Catholic Prayers for the New Evangelization

"Catholic Prayers for the New Evangelization"

Check out the revised edition of this exciting and unique prayer book, filled with prayers that are sure to nourish the soul as we undertake the New Evangelization.

Wednesday, February 06, 2008

Homily Ash Wednesday 6 February 2008

Those who do not understand the authentic Tradition and teachings of the Church
often set up false dichotomies between apparently disparate realities.

In Church news right now, our Holy Father has been harshly criticized
by some poorly informed commentators
who view his approach to the Liturgy as a rejection of Vatican II.

Of course, nothing could be further from the truth.
What we are seeing in the papacy of Benedict XVI
is the recovery of beautiful aspects of our Catholic heritage – your heritage
which have been lost
and the re-orientation of worship in the direction it belongs:
toward God, and not toward ourselves.

This recovery and re-orientation is in no way in opposition to Vatican II…
but is in every way in continuity with the whole Catholic Tradition.

Today’s readings give us an opportunity to reflect on this theme…
and the beautiful Catholic world view…
which sees things not as “either/or” but as “both/and”
so long as both are reflective of the ultimate truth of Christ.

In the Gospel, Jesus gives His famous admonitions
about the danger of making a spectacle of our religious observances.
“Take care not to perform righteous deeds in order that people may see them.”
Do not blow a trumpet to announce your almsgiving.
Do not pray publicly on street corners.
Do not soil your face so as to make your fasting obvious.

Instead, pray, fast, and give alms in secret…
and your Father, who sees in secret, will repay you.

However, just moments before we heard these words from Jesus,
we heard the prophet Joel declare:
“Blow the trumpet in Zion!
Proclaim a fast, call an assembly!
Gather the people…assemble the elders!”

Not only that…but here we are…
praying in a very public way in this huge church building
and smearing ashes on our foreheads
to make our Lenten observance very obvious!

One might find in all this an inherent contradiction.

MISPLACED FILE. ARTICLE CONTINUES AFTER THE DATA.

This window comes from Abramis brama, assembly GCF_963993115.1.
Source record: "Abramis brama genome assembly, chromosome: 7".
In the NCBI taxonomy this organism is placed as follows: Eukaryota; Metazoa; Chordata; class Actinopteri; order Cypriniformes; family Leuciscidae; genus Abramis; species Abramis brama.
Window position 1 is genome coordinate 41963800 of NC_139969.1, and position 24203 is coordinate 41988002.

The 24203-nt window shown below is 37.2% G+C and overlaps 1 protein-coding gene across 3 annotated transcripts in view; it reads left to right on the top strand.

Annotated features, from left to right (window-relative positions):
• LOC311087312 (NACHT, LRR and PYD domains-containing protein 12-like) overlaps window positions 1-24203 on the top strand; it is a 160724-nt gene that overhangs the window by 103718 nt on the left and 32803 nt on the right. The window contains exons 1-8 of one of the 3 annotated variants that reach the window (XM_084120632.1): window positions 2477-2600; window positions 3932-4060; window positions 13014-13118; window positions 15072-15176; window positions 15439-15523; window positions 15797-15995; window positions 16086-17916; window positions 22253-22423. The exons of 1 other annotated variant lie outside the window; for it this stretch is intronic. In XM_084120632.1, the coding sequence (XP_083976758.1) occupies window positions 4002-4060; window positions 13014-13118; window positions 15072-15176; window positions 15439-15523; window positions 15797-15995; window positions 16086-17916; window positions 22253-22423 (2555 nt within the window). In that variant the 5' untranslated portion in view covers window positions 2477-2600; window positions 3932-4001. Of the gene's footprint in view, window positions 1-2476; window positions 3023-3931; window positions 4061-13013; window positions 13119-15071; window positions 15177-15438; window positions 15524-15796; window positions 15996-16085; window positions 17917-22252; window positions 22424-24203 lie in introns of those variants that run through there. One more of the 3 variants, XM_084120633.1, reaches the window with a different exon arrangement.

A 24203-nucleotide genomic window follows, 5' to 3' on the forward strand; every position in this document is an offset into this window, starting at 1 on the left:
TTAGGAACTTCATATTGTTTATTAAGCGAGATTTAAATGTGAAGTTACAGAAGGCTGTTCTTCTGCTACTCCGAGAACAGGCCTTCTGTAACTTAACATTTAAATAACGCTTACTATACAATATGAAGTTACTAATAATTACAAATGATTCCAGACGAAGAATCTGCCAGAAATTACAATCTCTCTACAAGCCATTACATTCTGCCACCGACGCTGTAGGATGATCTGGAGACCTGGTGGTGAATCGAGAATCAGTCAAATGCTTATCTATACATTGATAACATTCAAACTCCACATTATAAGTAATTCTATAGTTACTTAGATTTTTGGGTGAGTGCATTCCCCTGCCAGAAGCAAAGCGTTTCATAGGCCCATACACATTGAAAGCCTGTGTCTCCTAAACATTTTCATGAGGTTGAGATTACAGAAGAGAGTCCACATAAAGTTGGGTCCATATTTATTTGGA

Instead, we who have faith in Jesus find in this celebration and in these readings
the core reality of our Lenten observance:
the outward symbols of our faith are absolutely necessary
but they are without value
if they do not flow from a deep, inner conversion of our hearts and reorientation of our lives toward the Lord.

Outward symbols and rituals are of great significance to us…
as is public celebration of the Church’s liturgical prayer
and public witness to the Faith and to what God has wrought in our lives.

Sometimes, too, when words are not enough,
we have to show to others what is important.

In the seminary, we heard many talks about our role as public leaders and witnesses.
Our rector would say:
“Do not pray to be seen; but it’s good to be seen praying.”

Outward signs…on our bodies, in our worship, and in our church buildings…
do matter a great deal.

They help us better understand and teach to others
the mysteries of the faith and the themes of our liturgical seasons.

But outward signs are at least pointless, if not destructive,
if they do not flow from hearts united to the Lord
and if they do not express the authentic faith of the Church.

Outward signs are significant.
But inner conversion of our hearts is of eternal significance
and must lie at the foundation of all we do and say.

Lent affords us the opportunity to recognize that we are sinners in need of mercy,
and to embrace the inner conversion which the Lord desires.
We undertake this process of conversion anew each Lent …
this process of turning of hearts and lives back to God…
by uniting our hearts to God in prayer
by disciplining our bodies and spirits through fasting
and by giving alms…sacrificing our own treasures for those in need.

Now is the acceptable time of which Saint Paul speaks…
now is the day of salvation!

Now is the time for conversion and deeper holiness…
and so may we all make this Lent our best Lent ever…
for we know not if we shall see another one.
May we turn our hearts ever more toward the Lord…
in all we do…this Lent and every day…
and so draw ever closer to the heart of Christ,
which was bruised for our offenses, and pierced for our sins.

Praise to you, O Lord Jesus Christ, king of endless glory!

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